Frances Seymour, Countess of Hertford

Standard Name: Hertford, Frances Seymour,,, Countess of
Birth Name: Frances Thynne
Married Name: Frances Seymour
Titled: Frances Seymour, Countess of Hertford
Titled: Frances Seymour, Duchess of Somerset
Nickname: Fanny
Pseudonym: Eusebia
Nickname: Renée
Used Form: Renee
Living an upper-class life in the eighteenth century, Lady Hertford did not publish; her patronage activity was as important as her writing. But as well as letters, a fragmentary political journal, and commonplace-books, she wrote poems, some of which, circulating in manuscript, drifted into print in her lifetime, while a few achieved some notoriety. She claimed that she wrote for her own pleasure and found it easy to suppress any stirrings of ambition.
Kennedy, Deborah. Poetic Sisters. Early Eighteenth-Century Women Poets. Bucknell University Press.


Connections Sort descending Author name Excerpt
Dedications Dorothea Du Bois
She dedicated it to Lady Hertford . A manuscript note on the title-page of the British Library copy says, containing her own Life and Adventures;
Du Bois, Dorothea. Theodora. Printed for the author by C. Kiernan.
title-page manuscript note
on the verso the same hand...
Dedications Charlotte Lennox
The full title was Memoirs for the History of Madame de Maintenon and of the last age; Lennox published it as the author of The Female Quixote. The price was fifteen shillings; the...
Dedications Elizabeth Boyd
She dedicated it to her patron Lady Hertford . The British Library copy is 12604 ccc. 7. Harvard University holds the only known copy of an undated set of subscription proposals, which is headed Any...
Dedications Elizabeth Singer Rowe
Watts wrote that he had finished revising her papers on 13 October. Lady Hertford (who had declined to be named in a dedication) wrote on 27 October to thank for the eventual dedication to her...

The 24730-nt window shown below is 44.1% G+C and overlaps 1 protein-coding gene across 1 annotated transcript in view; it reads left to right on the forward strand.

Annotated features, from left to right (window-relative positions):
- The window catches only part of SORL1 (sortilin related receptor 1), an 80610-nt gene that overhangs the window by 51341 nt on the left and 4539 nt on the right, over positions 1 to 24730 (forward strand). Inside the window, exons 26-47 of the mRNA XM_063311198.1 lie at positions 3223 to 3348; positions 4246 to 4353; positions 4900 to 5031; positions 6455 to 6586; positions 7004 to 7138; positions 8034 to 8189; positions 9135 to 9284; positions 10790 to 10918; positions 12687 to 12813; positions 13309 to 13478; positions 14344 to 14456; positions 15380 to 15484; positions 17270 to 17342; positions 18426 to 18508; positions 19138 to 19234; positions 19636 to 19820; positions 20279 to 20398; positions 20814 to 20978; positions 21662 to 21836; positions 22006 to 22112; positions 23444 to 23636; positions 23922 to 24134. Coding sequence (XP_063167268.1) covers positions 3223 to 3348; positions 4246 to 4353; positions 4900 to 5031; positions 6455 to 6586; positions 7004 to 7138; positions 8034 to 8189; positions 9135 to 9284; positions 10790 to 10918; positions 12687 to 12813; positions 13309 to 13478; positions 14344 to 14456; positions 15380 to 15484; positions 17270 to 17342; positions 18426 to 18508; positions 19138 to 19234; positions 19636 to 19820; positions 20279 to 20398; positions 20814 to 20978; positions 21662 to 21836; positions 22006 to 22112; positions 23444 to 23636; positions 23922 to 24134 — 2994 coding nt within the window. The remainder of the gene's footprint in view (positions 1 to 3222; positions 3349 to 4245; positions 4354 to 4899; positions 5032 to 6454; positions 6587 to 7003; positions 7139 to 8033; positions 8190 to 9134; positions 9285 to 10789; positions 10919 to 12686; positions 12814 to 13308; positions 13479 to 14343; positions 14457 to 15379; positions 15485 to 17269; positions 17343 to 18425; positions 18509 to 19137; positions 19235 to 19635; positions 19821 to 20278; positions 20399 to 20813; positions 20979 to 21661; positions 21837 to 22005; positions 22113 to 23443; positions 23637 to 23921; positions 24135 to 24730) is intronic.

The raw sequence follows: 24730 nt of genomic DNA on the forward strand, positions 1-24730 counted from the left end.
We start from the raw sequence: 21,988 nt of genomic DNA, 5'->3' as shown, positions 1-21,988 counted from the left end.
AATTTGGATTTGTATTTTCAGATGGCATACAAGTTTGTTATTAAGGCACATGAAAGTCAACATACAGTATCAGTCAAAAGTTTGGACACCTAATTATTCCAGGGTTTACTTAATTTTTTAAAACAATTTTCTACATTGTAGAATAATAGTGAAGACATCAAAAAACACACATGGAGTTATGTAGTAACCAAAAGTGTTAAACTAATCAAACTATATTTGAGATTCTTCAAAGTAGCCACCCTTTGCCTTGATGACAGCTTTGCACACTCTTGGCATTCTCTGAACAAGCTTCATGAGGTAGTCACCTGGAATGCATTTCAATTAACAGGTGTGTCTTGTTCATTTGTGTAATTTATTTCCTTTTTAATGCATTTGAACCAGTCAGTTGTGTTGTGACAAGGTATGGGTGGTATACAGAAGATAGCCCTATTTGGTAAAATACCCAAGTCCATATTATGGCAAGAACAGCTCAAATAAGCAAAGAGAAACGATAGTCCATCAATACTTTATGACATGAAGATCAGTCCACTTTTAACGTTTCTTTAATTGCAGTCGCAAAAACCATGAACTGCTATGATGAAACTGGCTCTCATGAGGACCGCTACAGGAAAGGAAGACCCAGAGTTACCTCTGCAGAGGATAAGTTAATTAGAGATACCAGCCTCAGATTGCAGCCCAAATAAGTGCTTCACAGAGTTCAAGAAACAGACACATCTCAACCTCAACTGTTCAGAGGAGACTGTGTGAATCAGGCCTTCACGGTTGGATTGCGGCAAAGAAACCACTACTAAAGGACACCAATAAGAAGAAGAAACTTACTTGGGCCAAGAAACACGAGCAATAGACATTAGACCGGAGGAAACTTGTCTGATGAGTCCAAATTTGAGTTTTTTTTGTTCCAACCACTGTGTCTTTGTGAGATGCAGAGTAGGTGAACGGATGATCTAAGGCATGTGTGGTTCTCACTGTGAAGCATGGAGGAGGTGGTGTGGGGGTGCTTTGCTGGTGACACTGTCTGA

Education Elizabeth Grant
EG refers to a number of texts that influenced her as a child. She learned to read by the age of three, taught by loving aunts, and remembered in particular Puss in Boots, Bluebeard...
Education Elizabeth Singer Rowe
Besides this, Henry Thynne , son of Viscount Weymouth of Longleat House (nephew by marriage of Anne Finch , and father of the future Lady Hertford ), taught ESR French and Italian. She read very...
Friends, Associates Mary Chandler
MC seems to have become the real friend of several women of higher rank than herself, some of whom moved from the position of her customers to that of her patrons: they included Lady Hertford
Friends, Associates Catherine Talbot
CT met the widowed Duchess of Somerset (better known by her former title of Lady Hertford ), who had been a patron of Elizabeth (Singer) Rowe , and was herself an amateur writer.
Myers, Sylvia Harcstark. The Bluestocking Circle: Women, Friendship, and the Life of the Mind in Eighteenth-Century England. Clarendon.
Friends, Associates Anne Finch
AF enjoyed personal friendships with a number of distinguished men, among them Bishop Thomas Ken . She valued female friendship very highly; women friends figure prominently in her poetry. Lady Catherine Jones , to whom...
Friends, Associates Jane Johnson